Mindset Comes Before Innovation

 

In a previous post Real Innovation is Not Problem Solving, I chose a title I knew was provocative, and one I labored over. I debated with myself over whether to perhaps make it: Innovation is Not Necessarily Problem Solving, or …is Not Always Problem Solving, or …is More Than Problem Solving. I chose the blunter version partly to see if it would prompt any response and it certainly did. Since being reposted on the Innovation Excellence Group on LinkedIn, it has sparked a lively discussion, one that prompted some additional thoughts I think are worth sharing.

I’m convinced there really is a qualitative difference between innovation and problem solving…and there are compelling reasons why this is more than a matter of semantics. It matters because a problem solving mindset is different from what I call an innovator mindset. And the mindset we hold to a great degree determines how we apply our creativity and the resources that are available to us.

Problem solving typically prompts us to do something that Nobel Laureate Herbert Simon called satisficing, it’s a reaction to some challenge or deficit or unmet goal. It requires that we find a way to correct the deficit or reach the goal but not necessarily anything more. When our focus is only on solving the problem at hand, we’re limiting the scope of our thinking to those things that may address that problem. We’re also limiting the times when we apply our creativity to those occasions when we have a problem to solve. So we limit both the scope of our inventiveness and the times when we use it. Frankly, this is how most of us go through life and conduct our business, thinking: If it’s not broken, don’t fix it. Innovation is about fixing what isn’t broken.

While innovation may be prompted by some problem, it need not be and when it is, it entails something more than a simple solution. If the brakes on a car are wearing out, I can replace the brake pads (problems solving) or I can design an improved longer lasting brake pad (innovation) or I can design a different kind of brake that uses electrical resistance instead of friction (more innovative), or I can design a hover craft that has no wheels in need of slowing down. (breakthrough innovation) or I can design teleportation and eliminate any need for a vehicle, and so on. Innovation may render the initial problem trivial or irrelevant. If we ever invent teleportation, it will solve the problem of brake pads wearing out, but I doubt that anyone will argue that that problem will have been the reason for such a dramatic invention.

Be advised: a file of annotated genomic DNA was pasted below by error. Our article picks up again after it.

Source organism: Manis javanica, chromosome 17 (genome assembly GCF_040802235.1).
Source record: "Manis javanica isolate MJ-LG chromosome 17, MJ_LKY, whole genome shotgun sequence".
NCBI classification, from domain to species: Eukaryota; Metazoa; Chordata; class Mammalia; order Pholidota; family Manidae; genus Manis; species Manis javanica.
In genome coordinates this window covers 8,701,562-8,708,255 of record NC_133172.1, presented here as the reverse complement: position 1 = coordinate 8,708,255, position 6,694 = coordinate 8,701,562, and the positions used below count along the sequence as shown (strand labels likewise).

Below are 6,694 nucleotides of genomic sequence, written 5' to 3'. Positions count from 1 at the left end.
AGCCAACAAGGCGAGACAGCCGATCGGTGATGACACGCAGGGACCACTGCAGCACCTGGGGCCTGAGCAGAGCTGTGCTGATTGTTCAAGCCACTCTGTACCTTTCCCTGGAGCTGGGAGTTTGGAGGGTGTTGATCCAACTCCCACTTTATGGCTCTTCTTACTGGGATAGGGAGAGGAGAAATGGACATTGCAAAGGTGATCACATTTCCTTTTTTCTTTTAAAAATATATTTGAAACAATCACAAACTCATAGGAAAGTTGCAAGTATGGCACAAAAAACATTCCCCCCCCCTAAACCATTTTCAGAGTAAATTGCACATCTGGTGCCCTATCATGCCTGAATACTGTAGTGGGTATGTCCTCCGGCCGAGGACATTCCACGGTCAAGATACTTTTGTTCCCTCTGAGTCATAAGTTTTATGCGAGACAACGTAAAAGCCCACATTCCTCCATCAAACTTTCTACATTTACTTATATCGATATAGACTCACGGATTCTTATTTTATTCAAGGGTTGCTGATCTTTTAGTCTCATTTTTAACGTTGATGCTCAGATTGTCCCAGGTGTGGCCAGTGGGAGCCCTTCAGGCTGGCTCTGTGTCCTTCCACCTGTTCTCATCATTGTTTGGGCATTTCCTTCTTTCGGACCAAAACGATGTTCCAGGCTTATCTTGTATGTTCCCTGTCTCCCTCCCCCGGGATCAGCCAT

Strictly speaking all of these innovations are solutions to a problem but what distinguishes innovation is that it goes beyond that basic requirement in a way that is qualitatively different. It’s the desire and ability to do more than just solve a problem, by rethinking the nature of the problem itself, or inventing some enhancement that has no underlying problem to solve. Innovators don’t wait for a problem to be identified to begin seeking improvements. When a problem happens to be the incident cause, I’m arguing that in a very real sense there may be a different and additional activity—a kind of meta problem solving occurring that deserves its own definition, and the one I would give it is: innovation.

So, why am I pushing this distinction? Mindset is crucial because it occurs upstream from innovation. It’s the frame of mind we hold that determines whether or not we’re going to be innovative. When our mindset is focused only on solving problems, our ability to innovate is limited. But when we look for potential enhancements, we’re thinking much more broadly.

Mindset is the collection of attitudes, assumptions and beliefs we carry around with us. These are choices (although frequently unconscious ones) that determine our capacity to innovate. To be at our most effective and inventive and adaptive, we need to first get our mindset in the right place and that means doing more than looking for problems to solve. An innovator mindset is a sustained way of thinking and perceiving the world and the challenges we face, one that continually values and pursues enhancements, not just solutions. 

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